Universität KonstanzExzellenzcluster: Kulturelle Grundlagen von Integration

The Literary Architecture of Singleness

American Fiction and the Production of Women’s Independent Space, 1880-1929

Dr. Katherine Fama

Abstract

The Literary Architecture of Singleness uncovers the reciprocal relationship between the early 20th-century novel, domestic architecture, and the single woman in America. The period witnessed two events constitutive for modern singleness: a crisis in the marriage plot and a revolution in urban domestic architecture. I trace the ways in which literary production and material experience of independent domestic space produced newly sustainable single subjects.

The book uncovers a reciprocal relationship between the early 20th-century novel, domestic architecture, and the single woman in America. I claim that the period witnessed two events constitutive for modern singleness: a crisis in the marriage plot and a revolution in urban domestic architecture. Modern singleness was born when it found a home; writers and architects provided women literary and material spaces beyond the family. I trace the ways in which the literary production and material experience of independent domestic space produced a new place for sustainable single subjects.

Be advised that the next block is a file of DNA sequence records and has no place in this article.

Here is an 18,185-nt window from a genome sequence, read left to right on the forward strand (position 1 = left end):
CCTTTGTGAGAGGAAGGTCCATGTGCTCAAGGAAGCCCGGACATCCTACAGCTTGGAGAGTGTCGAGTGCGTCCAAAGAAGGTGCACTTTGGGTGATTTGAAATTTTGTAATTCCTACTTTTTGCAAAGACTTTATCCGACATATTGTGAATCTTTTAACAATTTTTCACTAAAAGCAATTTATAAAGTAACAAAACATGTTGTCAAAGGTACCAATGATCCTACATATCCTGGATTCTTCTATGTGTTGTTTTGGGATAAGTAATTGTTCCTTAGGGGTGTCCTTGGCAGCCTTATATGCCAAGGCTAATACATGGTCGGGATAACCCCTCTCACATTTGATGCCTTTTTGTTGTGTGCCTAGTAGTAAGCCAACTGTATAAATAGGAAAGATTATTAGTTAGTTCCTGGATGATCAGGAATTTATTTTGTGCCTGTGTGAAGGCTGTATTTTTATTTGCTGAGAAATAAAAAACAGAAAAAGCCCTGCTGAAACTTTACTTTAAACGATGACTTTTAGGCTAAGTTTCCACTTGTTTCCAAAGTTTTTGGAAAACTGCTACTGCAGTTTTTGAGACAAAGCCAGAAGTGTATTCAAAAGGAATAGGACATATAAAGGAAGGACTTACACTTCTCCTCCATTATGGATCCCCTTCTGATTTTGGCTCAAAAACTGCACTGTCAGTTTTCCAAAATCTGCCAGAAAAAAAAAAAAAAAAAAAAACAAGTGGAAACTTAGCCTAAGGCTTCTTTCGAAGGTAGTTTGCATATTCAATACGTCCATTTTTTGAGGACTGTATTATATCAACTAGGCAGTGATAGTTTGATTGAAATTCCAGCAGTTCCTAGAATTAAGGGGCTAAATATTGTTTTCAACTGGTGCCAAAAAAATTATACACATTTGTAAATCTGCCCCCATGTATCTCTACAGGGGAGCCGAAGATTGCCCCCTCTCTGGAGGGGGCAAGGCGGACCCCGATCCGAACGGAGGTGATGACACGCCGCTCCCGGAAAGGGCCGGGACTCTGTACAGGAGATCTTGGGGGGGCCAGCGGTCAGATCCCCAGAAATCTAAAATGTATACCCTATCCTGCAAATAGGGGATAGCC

American writers of the late-19th century city faced both an influx of never-married, widowed, and divorced women and the displacement of single-family houses by boarding houses, French flats, and apartment hotels. The novel was remade by this rental city of unmarried working girls who, in Theodore Dreiser’s words, “did not exactly count on marriage.” The novel had long “cured” young women of their singleness with the marital home; modern American authors, in contrast, explored emerging rental spaces and portrayed women newly at home outside the family.

I assemble a constellation of writers who engaged the design and rental of urban space in order to reshape the position of single women. Singleness, I argue, presented reciprocal narrative possibilities, offering the novel a locus for literary renovation and resistance to the romance plot and its marital closure. As the city’s independent women transgressed narrative norms of temporality and closure, catalyzing a renovation of the novel, authors bolstered the single potential of their heroines, real and fictional.

While recent scholarship in the emerging field of “singleness studies” focuses on the last fifty years, my work establishes its unacknowledged architectural and literary antecedents. The project presents an intellectual history of singleness in dialogue with feminist geographers, scholars of narrative theory, queer theorists, and historians of domestic architecture and literature. I intervene in feminist history, situating female independence in terms of racial and social privilege, and tracing the long literary prehistory of the single woman in “a room of one’s own.” The book redefines singleness as a category of spatial independence, as the historically specific emergence of self-reliant female occupancy from older forms of family dependency. The “single” was not an identity category, but a structural link between diverse modern women at odds with marital imperatives.